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Mary Murray
This 61st edition of the lively and popular exhibition series features works
of art in all media by artists living within a 100-mile radius of Utica.

Please join us by submiting your opinion of this exhibit.
Mary Murray, Curator
The artists have asked questions about their own work for visitors to contemplate.

Sean Hovendick and John Mannion, of area: What do you think the figure is doing? What does this figure represent?

Richard Castellane & Jeff Schuessler, ask about their Meditation Altar (Voyage of Life, II): Does this work cause you to reflect on your own life? Can you find connections to your life – the hills or valleys, the good or the bad?

Lyle Grams, Lexicon: Can you identify a particular pattern and see where it recurs in the work? Can you find the other patterns and where they recur? Step back and see if you can feel the play of space between the repeated patterns. Do they shift between foreground and background?

 Stephen Honicki, Between Heaven and Hell: How do you respond to the text in the images – does it engage you or is it intrusive or distracting?

 Melissa Johnson, Ten Stories of Mist: When you look at my painting, what moods do you feel?

 Chloe Kettlewell: Even though these paintings come from my own life, do you see something in these scenes that is familiar to you?

 Katharine Kreisher, Contemplating Peace (Corpse Pose): By combining the two images this way – does it suggest a hierarchy? a sequence of events? simultaneous events? some other connection?

 Carolou Kristofik, red/white/black still lifes: What do you feel when looking at this painting? Does it look like I tried to make the vase or glass jar extra special? Is there a mystery to the painting or something that draws you in?

 Anni Lorenzini, north country landscapes: What do you think it could mean to describe types of landscape painting with the terms "Grand Opera" and "the still small voice?" Can you see anything like that in these paintings?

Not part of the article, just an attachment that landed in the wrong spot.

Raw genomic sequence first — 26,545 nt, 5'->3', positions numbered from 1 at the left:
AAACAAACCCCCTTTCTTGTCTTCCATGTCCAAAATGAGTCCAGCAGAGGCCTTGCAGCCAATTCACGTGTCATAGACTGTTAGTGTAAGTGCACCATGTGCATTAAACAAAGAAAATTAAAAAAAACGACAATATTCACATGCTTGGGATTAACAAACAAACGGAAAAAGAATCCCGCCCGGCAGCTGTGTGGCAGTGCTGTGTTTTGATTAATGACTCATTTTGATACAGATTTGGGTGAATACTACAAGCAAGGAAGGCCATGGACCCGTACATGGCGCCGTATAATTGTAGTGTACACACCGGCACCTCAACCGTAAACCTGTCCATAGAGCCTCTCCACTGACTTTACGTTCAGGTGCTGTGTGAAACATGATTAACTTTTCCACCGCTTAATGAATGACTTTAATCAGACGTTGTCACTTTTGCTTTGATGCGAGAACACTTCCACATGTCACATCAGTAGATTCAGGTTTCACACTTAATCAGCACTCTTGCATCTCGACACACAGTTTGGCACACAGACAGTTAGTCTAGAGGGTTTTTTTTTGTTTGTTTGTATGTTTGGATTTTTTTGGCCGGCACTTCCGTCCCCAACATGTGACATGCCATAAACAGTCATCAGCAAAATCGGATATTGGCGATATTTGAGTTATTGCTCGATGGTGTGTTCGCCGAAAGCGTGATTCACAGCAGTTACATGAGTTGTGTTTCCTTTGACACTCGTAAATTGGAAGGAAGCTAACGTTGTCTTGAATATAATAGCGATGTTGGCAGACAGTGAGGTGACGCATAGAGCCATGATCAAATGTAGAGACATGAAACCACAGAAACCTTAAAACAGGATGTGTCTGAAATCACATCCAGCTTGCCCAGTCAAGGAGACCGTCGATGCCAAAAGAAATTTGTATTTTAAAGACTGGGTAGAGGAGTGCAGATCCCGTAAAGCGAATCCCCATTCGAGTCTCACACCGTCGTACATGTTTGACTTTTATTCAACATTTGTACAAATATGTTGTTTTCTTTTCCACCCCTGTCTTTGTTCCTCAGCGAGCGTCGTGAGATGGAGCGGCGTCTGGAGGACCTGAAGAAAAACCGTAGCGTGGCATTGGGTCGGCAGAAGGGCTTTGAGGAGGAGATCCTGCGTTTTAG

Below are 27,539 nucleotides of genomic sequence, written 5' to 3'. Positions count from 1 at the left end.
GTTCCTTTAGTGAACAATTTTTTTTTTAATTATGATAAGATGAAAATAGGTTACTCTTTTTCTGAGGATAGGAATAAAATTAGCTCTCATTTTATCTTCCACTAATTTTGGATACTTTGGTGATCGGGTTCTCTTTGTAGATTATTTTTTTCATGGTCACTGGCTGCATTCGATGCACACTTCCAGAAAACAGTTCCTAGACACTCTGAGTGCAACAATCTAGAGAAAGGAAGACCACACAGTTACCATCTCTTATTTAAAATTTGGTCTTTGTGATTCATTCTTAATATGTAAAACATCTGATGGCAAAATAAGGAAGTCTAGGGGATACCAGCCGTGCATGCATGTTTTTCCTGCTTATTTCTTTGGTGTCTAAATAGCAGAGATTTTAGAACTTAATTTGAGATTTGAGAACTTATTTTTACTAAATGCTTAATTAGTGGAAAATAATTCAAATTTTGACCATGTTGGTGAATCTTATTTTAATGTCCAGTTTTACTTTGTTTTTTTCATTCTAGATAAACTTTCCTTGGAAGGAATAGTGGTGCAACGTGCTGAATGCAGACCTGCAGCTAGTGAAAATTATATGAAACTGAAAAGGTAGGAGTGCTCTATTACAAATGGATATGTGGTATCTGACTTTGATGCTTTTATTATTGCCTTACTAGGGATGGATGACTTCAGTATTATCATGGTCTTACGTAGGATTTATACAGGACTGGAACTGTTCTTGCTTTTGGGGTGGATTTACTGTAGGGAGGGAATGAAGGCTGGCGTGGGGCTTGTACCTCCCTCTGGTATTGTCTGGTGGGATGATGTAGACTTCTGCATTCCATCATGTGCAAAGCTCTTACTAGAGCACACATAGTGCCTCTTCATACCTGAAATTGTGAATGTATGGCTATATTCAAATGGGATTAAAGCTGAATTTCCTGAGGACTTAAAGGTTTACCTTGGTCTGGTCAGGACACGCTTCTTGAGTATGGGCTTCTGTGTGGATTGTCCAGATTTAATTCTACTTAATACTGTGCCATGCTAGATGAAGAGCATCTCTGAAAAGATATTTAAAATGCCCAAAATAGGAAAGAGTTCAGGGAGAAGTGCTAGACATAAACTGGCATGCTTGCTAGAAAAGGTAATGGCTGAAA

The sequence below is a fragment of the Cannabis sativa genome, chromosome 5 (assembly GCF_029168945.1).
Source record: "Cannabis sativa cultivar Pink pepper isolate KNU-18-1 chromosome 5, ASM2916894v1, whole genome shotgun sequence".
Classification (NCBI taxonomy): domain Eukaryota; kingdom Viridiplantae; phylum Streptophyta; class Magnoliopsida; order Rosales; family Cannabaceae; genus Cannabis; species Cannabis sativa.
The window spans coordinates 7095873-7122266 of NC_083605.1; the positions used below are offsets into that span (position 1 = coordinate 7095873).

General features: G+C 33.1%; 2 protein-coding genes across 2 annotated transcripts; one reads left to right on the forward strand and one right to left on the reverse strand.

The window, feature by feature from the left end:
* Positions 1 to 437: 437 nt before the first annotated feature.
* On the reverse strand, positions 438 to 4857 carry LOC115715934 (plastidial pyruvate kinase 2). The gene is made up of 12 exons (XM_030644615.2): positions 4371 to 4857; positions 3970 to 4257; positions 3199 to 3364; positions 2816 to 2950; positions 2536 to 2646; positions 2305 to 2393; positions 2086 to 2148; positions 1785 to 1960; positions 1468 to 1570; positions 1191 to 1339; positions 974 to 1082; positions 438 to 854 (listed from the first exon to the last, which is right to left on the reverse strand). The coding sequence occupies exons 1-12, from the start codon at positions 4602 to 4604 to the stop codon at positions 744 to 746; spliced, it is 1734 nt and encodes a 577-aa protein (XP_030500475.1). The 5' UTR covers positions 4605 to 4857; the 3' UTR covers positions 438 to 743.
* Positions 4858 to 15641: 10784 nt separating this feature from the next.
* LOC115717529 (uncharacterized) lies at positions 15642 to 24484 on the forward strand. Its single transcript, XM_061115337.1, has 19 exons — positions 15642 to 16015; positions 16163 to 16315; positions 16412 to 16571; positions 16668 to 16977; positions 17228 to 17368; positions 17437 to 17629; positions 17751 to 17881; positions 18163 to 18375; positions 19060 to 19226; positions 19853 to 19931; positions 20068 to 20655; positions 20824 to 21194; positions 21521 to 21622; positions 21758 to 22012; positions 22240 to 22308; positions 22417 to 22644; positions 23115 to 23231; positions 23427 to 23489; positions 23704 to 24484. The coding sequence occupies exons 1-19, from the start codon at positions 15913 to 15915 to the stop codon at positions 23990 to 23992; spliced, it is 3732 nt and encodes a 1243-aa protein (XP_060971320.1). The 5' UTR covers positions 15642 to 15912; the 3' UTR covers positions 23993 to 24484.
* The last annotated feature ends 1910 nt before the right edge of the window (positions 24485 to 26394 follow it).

Rhea Nowak, artist's book: If you or any artist makes a book, when is it a book and when does it become something else? What makes a book a book?

 Tim Sheesley, two lithographs: What draws you into these pictures – the color? the composition? the historical references?

 Maddy Silber, Sway: How large a role does the title play for you in understanding of a work of art?

 Lynette Stephenson, two paintings with figures wearing a red cross: Did something just happen? Is something about to happen? How does the title connect with the figures in the painting?

 Cara Brewer Thompson, Underneath series: Does knowing what this is a picture of change your opinion of the image? Does it help or hurt your feeling about the picture?

 Carrie Will, In memoriam series: What does a traditional memorial look like? Whom do we usually memorialize?



The layout of the exhibition was thoughtfully planned, with artists whose work relates displayed together. It's great to see so many artists working with traditional media and techniques, and yet keeping it contemporary.  The artist talks have been very helpful, looking forward to the others.

louanne Getty
In thinking about Carrie Will's question about traditional memorials - I can't help but think of the Vietnam War Memorial - which I have never seen in person but would love to . How poignant - all those names on that dark wall rising from or going into the earth.... depending on perspective. And the artists' story behind that public memorial quite profound as well.

I also think about perspective and the private act of "memorial" which Carrie's work seems so much to be about... how in our everyday lives do we grapple with the seemingly unacceptable losses that come to be?

It would be lovely to see some of the quiet, private ways we each chose to "remember" our dead. But then maybe they would no longer be quiet or private I suppose. I loved Carrie's series of photographs and the interface with nature. What small parts of our everyday lives, thoughts and actions as a memorial of some one or some thing lost mark our paths for others to discover?
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